Statement on the tragedy of Ethiopian Airlines Flight 302


It is with sadness that the British School at Rome has learned that Ethiopian Airlines Flight 302 has crashed en route from Addis Ababa to Nairobi. More than 150 individuals lost their lives, including eight Italian and seven British citizens. We mourn as part of the international community, including as a member of the British International Research Institutes which includes the British Institute in Eastern Africa based in Nairobi, and because we have learned that they include members of the Italian cultural sector and Roman community.

Among those lost are 22 UN workers headed to the United Nations Environment Assembly in Nairobi, which opened this morning. They included members of the Food and Agriculture Organization, International Fund for Agricultural Development, and World Food Programme. Rome-based UN workers frequently attend BSR exhibitions, conferences, and events. The BSR has been partnering more closely with the UN RBAs on key goals like water and sustainable cities. We express our sincere condolences to our UN colleagues.

Also lost was Sebastiano Tusa, the Assessore alla Cultura della Regione Siciliana. He was en route to the UNESCO meeting in Nairobi to give the keynote address on the importance of safeguarding cultural heritage. Sebastiano could often be found walking the BSR hallways. This past autumn he co-authored two papers at BSR conferences and he was currently organizing a conference to be held next month at the BSR on international collaborative archaeological projects in Sicily, in which he was delivering the keynote talk. It was to be followed by a conference in Palermo in June. The Tusa family has been a staple at the BSR with Sebastiano’s father Vincenzo collaborating with the BSR since in the 1970s. Our thoughts are with Sebastiano’s wife Valeria, director of the Museo d’arte contemporanea di Palazzo Riso, and their sons Andrea and Vincenzo.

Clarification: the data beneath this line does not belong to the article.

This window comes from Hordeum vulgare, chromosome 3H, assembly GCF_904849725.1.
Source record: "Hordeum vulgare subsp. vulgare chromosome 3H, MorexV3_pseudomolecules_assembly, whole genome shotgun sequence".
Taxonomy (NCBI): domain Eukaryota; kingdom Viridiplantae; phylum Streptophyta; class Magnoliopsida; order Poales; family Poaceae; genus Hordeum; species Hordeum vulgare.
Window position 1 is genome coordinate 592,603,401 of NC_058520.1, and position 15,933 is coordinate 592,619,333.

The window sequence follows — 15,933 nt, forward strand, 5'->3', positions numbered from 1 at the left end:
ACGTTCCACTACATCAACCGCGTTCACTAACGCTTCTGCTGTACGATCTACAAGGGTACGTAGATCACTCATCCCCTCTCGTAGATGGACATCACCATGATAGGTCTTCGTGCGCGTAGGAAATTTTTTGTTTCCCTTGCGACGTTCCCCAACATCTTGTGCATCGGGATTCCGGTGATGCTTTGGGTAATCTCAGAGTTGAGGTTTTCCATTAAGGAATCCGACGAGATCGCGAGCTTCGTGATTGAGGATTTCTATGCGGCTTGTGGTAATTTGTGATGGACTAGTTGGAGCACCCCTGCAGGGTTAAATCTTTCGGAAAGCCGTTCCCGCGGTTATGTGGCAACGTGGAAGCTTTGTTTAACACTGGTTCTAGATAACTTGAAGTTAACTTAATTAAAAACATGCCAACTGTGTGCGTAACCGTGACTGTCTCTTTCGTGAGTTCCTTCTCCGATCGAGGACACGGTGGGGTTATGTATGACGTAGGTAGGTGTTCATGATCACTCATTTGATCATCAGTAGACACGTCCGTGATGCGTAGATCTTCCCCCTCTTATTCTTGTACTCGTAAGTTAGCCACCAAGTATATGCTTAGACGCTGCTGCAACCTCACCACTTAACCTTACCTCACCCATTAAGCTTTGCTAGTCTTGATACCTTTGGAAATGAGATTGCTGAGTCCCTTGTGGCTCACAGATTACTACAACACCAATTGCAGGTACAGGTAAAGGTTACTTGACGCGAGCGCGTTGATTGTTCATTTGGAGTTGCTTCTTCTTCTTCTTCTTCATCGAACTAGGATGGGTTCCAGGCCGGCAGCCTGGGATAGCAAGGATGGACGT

The stories of the victims of this tragedy are slowly coming out. They include individuals from at least 30 nations and they are aid workers, academics, business owners, and families. Among the Italian citizens were humanitarian workers. Among the Canadians was a professor at Carleton University. As more information becomes available the far-reaching impact of this tragedy is becoming clear.

We mourn with our colleagues in the UK, Italy, FAO, IFAD, and WFP, and all those who lost loved ones from this tragedy.